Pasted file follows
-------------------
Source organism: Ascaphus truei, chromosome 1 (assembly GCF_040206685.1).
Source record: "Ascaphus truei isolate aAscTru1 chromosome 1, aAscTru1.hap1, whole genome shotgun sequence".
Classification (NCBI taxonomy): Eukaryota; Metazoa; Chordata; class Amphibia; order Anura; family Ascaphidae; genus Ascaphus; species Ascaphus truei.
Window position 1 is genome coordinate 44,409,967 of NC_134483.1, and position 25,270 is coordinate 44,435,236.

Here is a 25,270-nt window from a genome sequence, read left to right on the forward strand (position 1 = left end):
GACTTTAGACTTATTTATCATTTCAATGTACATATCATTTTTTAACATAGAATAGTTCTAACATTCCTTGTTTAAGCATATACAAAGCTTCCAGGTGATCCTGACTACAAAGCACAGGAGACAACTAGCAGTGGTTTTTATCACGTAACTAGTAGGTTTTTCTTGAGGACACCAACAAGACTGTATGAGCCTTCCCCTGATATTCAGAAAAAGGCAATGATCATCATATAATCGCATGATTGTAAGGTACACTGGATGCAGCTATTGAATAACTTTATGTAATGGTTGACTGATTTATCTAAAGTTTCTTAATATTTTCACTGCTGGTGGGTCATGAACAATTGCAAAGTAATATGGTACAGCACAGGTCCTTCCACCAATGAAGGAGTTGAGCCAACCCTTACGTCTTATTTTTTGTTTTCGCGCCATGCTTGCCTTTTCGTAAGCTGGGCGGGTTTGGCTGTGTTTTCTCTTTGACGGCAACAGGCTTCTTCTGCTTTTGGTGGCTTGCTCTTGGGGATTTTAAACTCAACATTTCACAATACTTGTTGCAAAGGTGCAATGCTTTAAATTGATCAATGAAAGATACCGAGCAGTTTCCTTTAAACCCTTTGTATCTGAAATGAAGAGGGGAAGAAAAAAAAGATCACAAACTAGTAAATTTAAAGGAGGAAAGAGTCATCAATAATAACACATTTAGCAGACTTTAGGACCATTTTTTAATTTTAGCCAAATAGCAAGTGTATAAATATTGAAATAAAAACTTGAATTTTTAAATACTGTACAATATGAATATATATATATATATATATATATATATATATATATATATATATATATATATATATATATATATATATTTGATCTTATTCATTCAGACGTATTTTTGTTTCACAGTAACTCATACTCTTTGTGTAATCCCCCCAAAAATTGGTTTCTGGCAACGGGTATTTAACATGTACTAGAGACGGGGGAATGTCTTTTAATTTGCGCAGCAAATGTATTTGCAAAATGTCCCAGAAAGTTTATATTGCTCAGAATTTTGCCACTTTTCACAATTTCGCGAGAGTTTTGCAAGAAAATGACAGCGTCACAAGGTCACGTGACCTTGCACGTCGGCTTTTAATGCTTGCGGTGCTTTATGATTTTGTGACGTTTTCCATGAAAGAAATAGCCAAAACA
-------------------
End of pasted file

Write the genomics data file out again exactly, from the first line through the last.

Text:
Source organism: Ascaphus truei, chromosome 1 (assembly GCF_040206685.1).
Source record: "Ascaphus truei isolate aAscTru1 chromosome 1, aAscTru1.hap1, whole genome shotgun sequence".
Classification (NCBI taxonomy): Eukaryota; Metazoa; Chordata; class Amphibia; order Anura; family Ascaphidae; genus Ascaphus; species Ascaphus truei.
Window position 1 is genome coordinate 44,409,967 of NC_134483.1, and position 25,270 is coordinate 44,435,236.

Here is a 25,270-nt window from a genome sequence, read left to right on the forward strand (position 1 = left end):
GACTTTAGACTTATTTATCATTTCAATGTACATATCATTTTTTAACATAGAATAGTTCTAACATTCCTTGTTTAAGCATATACAAAGCTTCCAGGTGATCCTGACTACAAAGCACAGGAGACAACTAGCAGTGGTTTTTATCACGTAACTAGTAGGTTTTTCTTGAGGACACCAACAAGACTGTATGAGCCTTCCCCTGATATTCAGAAAAAGGCAATGATCATCATATAATCGCATGATTGTAAGGTACACTGGATGCAGCTATTGAATAACTTTATGTAATGGTTGACTGATTTATCTAAAGTTTCTTAATATTTTCACTGCTGGTGGGTCATGAACAATTGCAAAGTAATATGGTACAGCACAGGTCCTTCCACCAATGAAGGAGTTGAGCCAACCCTTACGTCTTATTTTTTGTTTTCGCGCCATGCTTGCCTTTTCGTAAGCTGGGCGGGTTTGGCTGTGTTTTCTCTTTGACGGCAACAGGCTTCTTCTGCTTTTGGTGGCTTGCTCTTGGGGATTTTAAACTCAACATTTCACAATACTTGTTGCAAAGGTGCAATGCTTTAAATTGATCAATGAAAGATACCGAGCAGTTTCCTTTAAACCCTTTGTATCTGAAATGAAGAGGGGAAGAAAAAAAAGATCACAAACTAGTAAATTTAAAGGAGGAAAGAGTCATCAATAATAACACATTTAGCAGACTTTAGGACCATTTTTTAATTTTAGCCAAATAGCAAGTGTATAAATATTGAAATAAAAACTTGAATTTTTAAATACTGTACAATATGAATATATATATATATATATATATATATATATATATATATATATATATATATATATATATATATATATATTTGATCTTATTCATTCAGACGTATTTTTGTTTCACAGTAACTCATACTCTTTGTGTAATCCCCCCAAAAATTGGTTTCTGGCAACGGGTATTTAACATGTACTAGAGACGGGGGAATGTCTTTTAATTTGCGCAGCAAATGTATTTGCAAAATGTCCCAGAAAGTTTATATTGCTCAGAATTTTGCCACTTTTCACAATTTCGCGAGAGTTTTGCAAGAAAATGACAGCGTCACAAGGTCACGTGACCTTGCACGTCGGCTTTTAATGCTTGCGGTGCTTTATGATTTTGTGACGTTTTCCATGAAAGAAATAGCCAAAACA